In the 1960’s the Tanzanian government tried to stop the Gnu from migrating into the Ngorongoro with barbed wire fence, the migrating herds trampled it to the ground as they made their way along routes engraved in their memories for who knows how many generations…

The Serengeti is a UNESCO world heritage site in Tanzania and now the Government of Tanzania plans to build a highway right in the middle of it! The Tanzanian government is moving forward with plans to build a public road through Serengeti National Park, despite conservationists’ concerns that commercial traffic will disrupt the annual wildebeest migration and allow poachers better access into the park.

If you have watched a video of the Wildebeest migration (scroll down if you have not) you will see how breathtaking and awe inspiring it is and just how easily startled they are by any intrusion (normally what we see are the predators creating the stress when they attack one of them en-route). Just imagine what many automobiles could do?

If you live in North America you can kind of understand the number of road kills we see every year as a result of deer being hit by cars on the road… it can be fatal for animal and human. This is when there are a few animals crossing our highways which have been around for decades now. Just imagine it being in the middle of the world’s largest migration every year! The standard procedure to protect wildlife is building of fences along the road sides… imagine having to leap over hurdles to continue their annual migration which is a part of their very being. However one weaves it we know roads are catastrophic for wildlife; we see that in our own backyards…  And to think the Tanzanian Government swears it will not be affected at all!!

The Politics of Promises with Power being the Ultimate Goal

The President of Tanzania came to power with the promise that he would build this road a 33 mile stretch which would connect Lake Victoria to the city of Arusha which is the tourist hot spot (base camp to Mount Kilimanjaro). What is interesting is the fact that a road through the park would “contravene the purpose of Tanzania’s accession to the World Heritage Convention,” according to the World Bank. The road would also “cause massive mortality of migratory species” and diminish the Serengeti’s value as a tourist attraction. The World Bank had in 1980’s rejected a similar proposal because of the negative ecological impact; I would think that should only have become more evident now than it was 3 decades ago.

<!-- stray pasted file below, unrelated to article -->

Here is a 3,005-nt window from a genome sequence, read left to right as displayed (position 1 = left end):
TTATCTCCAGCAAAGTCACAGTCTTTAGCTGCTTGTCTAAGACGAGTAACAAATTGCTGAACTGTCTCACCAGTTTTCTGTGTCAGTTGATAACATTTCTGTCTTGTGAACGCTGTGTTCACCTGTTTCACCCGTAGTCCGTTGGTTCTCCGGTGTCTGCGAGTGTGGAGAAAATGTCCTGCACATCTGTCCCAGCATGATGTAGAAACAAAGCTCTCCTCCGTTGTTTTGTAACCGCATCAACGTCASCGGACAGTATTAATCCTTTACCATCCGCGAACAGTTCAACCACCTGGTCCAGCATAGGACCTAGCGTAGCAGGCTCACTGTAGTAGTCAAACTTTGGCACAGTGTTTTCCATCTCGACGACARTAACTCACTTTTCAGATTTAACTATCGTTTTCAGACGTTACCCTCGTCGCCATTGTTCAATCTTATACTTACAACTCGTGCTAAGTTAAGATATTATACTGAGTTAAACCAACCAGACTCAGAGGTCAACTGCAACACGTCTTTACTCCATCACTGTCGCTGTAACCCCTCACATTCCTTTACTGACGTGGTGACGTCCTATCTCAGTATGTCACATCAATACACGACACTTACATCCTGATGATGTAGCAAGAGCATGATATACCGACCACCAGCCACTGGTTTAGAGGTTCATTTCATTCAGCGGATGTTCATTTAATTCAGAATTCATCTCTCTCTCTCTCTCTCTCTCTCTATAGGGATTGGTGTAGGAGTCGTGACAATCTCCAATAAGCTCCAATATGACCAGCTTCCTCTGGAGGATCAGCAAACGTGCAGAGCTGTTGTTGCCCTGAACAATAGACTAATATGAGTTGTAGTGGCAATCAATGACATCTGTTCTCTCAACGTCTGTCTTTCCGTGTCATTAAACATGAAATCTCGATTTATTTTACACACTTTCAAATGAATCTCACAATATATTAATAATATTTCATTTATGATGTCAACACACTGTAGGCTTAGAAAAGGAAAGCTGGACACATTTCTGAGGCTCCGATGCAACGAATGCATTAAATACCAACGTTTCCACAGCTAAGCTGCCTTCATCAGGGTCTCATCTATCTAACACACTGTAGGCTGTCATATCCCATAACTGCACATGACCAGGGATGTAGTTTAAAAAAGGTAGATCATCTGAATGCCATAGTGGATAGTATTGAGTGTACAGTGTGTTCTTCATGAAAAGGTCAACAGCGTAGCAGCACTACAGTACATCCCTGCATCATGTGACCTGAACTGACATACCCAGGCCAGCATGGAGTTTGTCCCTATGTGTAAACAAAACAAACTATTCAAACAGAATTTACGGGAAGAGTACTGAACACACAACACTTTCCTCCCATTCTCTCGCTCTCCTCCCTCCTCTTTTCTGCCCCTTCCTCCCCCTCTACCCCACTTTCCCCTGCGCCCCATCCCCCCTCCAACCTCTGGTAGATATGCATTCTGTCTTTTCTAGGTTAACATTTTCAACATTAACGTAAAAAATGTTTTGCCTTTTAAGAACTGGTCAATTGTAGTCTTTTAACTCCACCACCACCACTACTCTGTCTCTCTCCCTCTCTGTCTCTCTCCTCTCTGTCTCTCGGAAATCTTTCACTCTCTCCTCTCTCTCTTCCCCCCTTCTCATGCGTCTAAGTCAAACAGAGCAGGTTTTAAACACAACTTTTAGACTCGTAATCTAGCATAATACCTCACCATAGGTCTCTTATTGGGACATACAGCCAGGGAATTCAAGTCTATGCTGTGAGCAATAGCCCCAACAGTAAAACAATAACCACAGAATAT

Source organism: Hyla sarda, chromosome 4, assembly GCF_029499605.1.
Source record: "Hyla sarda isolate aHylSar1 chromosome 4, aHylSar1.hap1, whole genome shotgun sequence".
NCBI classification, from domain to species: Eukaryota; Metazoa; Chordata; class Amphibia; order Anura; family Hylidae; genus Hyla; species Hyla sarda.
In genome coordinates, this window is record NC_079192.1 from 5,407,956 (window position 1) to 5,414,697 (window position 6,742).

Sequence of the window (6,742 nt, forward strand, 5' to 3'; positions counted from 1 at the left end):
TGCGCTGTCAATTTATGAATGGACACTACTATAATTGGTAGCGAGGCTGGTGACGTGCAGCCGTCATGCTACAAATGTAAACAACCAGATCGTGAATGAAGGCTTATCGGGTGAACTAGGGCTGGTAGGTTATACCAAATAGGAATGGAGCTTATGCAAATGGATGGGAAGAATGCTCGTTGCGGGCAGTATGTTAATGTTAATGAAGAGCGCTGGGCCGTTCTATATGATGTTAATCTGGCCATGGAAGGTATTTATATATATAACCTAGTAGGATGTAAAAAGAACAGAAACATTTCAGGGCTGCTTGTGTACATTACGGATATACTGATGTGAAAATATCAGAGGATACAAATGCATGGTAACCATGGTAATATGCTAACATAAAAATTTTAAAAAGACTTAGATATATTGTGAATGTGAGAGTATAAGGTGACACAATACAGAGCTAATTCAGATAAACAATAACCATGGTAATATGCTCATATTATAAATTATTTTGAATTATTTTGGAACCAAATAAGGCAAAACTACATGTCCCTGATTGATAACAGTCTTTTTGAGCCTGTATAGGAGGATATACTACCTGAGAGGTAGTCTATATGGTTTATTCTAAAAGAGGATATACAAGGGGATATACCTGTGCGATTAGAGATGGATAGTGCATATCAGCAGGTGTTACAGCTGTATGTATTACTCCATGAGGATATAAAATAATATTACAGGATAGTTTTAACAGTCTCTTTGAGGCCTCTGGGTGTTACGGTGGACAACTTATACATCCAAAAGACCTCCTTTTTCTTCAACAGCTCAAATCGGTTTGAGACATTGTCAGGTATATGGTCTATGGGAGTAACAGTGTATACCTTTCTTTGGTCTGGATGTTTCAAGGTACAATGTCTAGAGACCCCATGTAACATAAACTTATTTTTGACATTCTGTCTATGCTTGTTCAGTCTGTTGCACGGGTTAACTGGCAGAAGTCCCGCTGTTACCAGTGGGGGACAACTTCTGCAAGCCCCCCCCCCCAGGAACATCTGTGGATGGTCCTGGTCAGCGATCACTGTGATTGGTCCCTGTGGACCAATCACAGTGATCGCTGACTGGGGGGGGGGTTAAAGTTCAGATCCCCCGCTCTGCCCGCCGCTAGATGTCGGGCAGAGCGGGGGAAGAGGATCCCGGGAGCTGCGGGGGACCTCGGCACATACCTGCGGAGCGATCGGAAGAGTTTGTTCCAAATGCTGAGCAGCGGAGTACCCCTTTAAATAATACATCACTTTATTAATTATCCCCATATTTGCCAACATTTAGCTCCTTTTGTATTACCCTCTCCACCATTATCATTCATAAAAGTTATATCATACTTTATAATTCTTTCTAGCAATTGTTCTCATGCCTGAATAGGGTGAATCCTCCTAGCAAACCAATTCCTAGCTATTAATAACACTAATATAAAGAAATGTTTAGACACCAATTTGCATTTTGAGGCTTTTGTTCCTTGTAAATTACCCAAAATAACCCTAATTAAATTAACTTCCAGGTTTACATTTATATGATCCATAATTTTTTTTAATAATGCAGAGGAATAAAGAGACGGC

There have been viability studies for the said road conducted by environmental groups which are independent (e.g. from Norway in 1997) which found it to be detrimental to the environment, and then the Government which stands by the road and the notion that it is “safe” did their own study in 2007 and came up with the response that “the effect on wildlife could be mitigated!” wonder how that will be accomplished when one really does not know how ecologically detrimental the road could be.

What is happening?

“Creating a commercial road through such a natural environment—where millions of wildebeest migrate annually—will be an intrusion in the natural habitat, so much so that the level of stress [among the animals] will be tremendous,” said Steven Kiruswa, the Maasai Steppe Heartland Director at the African Wildlife Foundation.

Poachers in Africa or any place where wild animals still survive and are protected in not news any more, But when Governments which are supposed to be protecting their own heritage turn a blind eye and cop up to vested interests dooming whatever is left protected, it makes me despondent. Why is it that there is still a market out there for animals and animal products? Why it is that man seems so unable to see what he is doing to what is left of the planet?

One thing is for sure like the Serengeti Park Management says “What we must face, all of us – poachers, tourists, farmers, conservationists and pastoralists – is the difficult truth that the land does not go on forever.”

Roads bring people and vehicles, development will encroach into the ecosystem of the Serengeti savannah. It will disrupt nature in ways we can’t imagine.


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Hoping that man’s greed and will-full ignorance does not make him blind enough to think that nature and its survival does not matter. Signing off with a quote from the from President of Tanzania Julius Nyerere who said “In accepting the trusteeship of our wildlife we solemnly declare that we will do everything in our power to make sure that our children’s grand-children will be able to enjoy this rich and precious inheritance.”

One reality that can’t be ignored is the fact that like every where else, unless the underlying issues are not taken care of these kind of band aids will appear more often than not. The only solution for environmental survival is not just education it is wiping out of poverty and the issues that come with it.

May be Tanzanians will remember Nyerere’s words, their tradition of conservation and act responsibly.

Possible Solution – A southern Route which won’t hamper the migratory path of the wildlife of the Plains that go on forever… May be the tour operators who bring in the tourists can make the Government listen and take action.

There are suggestions to build underground tunnels for the animals to migrate! This was done in places in India where elephants crossed over to their water sources when the government build rail tracks- problem they forgot to tell the elephants and there are still accidental deaths when an elephant is caught unaware on the track and meets its untimely death… Hopefully that is not where the Gnu and its ilk are headed.

Watch the Largest Migration in the World courtesy of National geographic :

Sources and Information:

National geographic

Stuart Pimm’s Blog Post

The Serengeti Website

Kristine Metzger’s Blog

Article in NYTimes by Olivia Judson

Relevant Videos and Books from Amazon:

Survival on the Serengeti

Africa: The Serengeti (IMAX) [Blu-ray]

Serengeti: Natural Order on the African Plain